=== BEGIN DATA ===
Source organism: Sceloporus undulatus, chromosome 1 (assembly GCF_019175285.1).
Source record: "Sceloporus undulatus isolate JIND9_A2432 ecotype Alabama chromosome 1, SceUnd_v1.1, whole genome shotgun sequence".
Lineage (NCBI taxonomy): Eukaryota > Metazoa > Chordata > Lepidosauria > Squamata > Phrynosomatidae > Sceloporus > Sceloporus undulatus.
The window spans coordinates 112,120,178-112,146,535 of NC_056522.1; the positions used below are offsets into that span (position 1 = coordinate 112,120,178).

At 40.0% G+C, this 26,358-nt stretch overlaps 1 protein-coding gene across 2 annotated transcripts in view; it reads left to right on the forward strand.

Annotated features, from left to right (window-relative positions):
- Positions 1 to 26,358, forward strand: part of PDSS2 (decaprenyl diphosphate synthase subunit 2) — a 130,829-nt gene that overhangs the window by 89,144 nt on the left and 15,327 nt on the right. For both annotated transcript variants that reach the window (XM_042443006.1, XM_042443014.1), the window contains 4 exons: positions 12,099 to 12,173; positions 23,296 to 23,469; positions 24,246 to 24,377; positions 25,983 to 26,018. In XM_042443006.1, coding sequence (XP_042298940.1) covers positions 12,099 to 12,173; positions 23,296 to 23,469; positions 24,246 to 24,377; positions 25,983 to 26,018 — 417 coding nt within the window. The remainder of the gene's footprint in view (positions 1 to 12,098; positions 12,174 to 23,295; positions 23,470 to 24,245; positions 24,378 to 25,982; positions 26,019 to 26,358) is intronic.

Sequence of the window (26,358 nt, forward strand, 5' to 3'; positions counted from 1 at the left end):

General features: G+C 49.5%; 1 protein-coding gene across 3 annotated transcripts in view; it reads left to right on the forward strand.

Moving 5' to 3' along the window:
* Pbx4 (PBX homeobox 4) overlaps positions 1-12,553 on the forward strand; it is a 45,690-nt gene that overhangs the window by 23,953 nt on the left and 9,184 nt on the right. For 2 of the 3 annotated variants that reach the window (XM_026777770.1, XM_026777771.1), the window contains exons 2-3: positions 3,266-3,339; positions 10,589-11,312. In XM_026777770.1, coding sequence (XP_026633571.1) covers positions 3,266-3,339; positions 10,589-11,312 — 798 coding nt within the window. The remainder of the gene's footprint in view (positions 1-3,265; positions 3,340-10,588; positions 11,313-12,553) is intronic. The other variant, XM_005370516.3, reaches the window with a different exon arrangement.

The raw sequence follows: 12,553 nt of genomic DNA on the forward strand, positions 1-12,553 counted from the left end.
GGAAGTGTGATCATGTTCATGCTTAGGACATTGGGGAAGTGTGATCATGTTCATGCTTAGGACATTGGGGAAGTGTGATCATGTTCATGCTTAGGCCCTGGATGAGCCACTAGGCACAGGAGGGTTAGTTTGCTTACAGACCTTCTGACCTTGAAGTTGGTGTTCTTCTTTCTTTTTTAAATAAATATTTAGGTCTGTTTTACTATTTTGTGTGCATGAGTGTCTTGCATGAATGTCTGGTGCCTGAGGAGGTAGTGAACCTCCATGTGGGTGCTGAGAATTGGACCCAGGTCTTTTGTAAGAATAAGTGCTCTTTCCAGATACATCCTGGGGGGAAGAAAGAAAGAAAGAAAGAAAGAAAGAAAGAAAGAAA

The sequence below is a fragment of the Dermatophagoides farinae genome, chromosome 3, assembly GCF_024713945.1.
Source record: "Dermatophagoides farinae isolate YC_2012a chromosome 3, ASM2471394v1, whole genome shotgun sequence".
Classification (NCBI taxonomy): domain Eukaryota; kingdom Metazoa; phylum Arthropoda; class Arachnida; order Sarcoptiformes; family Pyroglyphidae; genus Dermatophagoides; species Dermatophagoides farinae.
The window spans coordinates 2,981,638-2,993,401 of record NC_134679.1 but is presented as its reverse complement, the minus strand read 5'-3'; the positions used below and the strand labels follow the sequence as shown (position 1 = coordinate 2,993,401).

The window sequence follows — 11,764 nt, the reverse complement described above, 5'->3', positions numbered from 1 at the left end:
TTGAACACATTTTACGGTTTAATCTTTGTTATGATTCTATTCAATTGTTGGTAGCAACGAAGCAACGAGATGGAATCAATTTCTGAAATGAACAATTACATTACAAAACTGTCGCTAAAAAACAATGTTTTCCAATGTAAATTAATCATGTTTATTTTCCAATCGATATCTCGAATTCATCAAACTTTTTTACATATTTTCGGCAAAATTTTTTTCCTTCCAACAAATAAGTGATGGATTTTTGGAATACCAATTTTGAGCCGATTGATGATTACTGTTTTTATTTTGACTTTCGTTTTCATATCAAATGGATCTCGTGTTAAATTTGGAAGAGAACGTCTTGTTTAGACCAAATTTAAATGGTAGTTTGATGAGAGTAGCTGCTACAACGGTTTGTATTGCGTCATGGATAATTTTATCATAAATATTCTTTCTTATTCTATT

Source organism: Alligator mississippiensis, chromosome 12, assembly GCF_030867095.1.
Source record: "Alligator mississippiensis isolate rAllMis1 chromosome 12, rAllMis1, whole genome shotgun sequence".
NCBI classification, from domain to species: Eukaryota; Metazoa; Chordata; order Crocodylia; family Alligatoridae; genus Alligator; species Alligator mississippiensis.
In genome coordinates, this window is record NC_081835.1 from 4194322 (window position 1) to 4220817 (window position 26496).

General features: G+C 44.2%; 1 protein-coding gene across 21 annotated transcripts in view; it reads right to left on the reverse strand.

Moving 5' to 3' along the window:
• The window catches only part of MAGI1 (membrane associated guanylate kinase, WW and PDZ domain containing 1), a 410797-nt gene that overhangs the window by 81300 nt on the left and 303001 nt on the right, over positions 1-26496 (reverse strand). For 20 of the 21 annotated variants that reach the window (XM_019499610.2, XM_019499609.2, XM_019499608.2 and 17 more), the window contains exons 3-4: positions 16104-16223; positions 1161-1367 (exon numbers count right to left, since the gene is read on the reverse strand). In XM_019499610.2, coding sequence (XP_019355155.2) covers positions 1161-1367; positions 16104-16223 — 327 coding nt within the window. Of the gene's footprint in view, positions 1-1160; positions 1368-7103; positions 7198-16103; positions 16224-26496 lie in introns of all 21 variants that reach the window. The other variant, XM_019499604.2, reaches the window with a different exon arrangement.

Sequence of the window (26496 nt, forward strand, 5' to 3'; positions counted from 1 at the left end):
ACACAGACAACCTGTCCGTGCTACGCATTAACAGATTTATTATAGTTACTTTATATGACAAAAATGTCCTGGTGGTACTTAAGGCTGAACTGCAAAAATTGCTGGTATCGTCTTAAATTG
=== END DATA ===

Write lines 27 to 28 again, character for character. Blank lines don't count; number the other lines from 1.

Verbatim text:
Sequence of the window (26496 nt, forward strand, 5' to 3'; positions counted from 1 at the left end):
ACACAGACAACCTGTCCGTGCTACGCATTAACAGATTTATTATAGTTACTTTATATGACAAAAATGTCCTGGTGGTACTTAAGGCTGAACTGCAAAAATTGCTGGTATCGTCTTAAATTG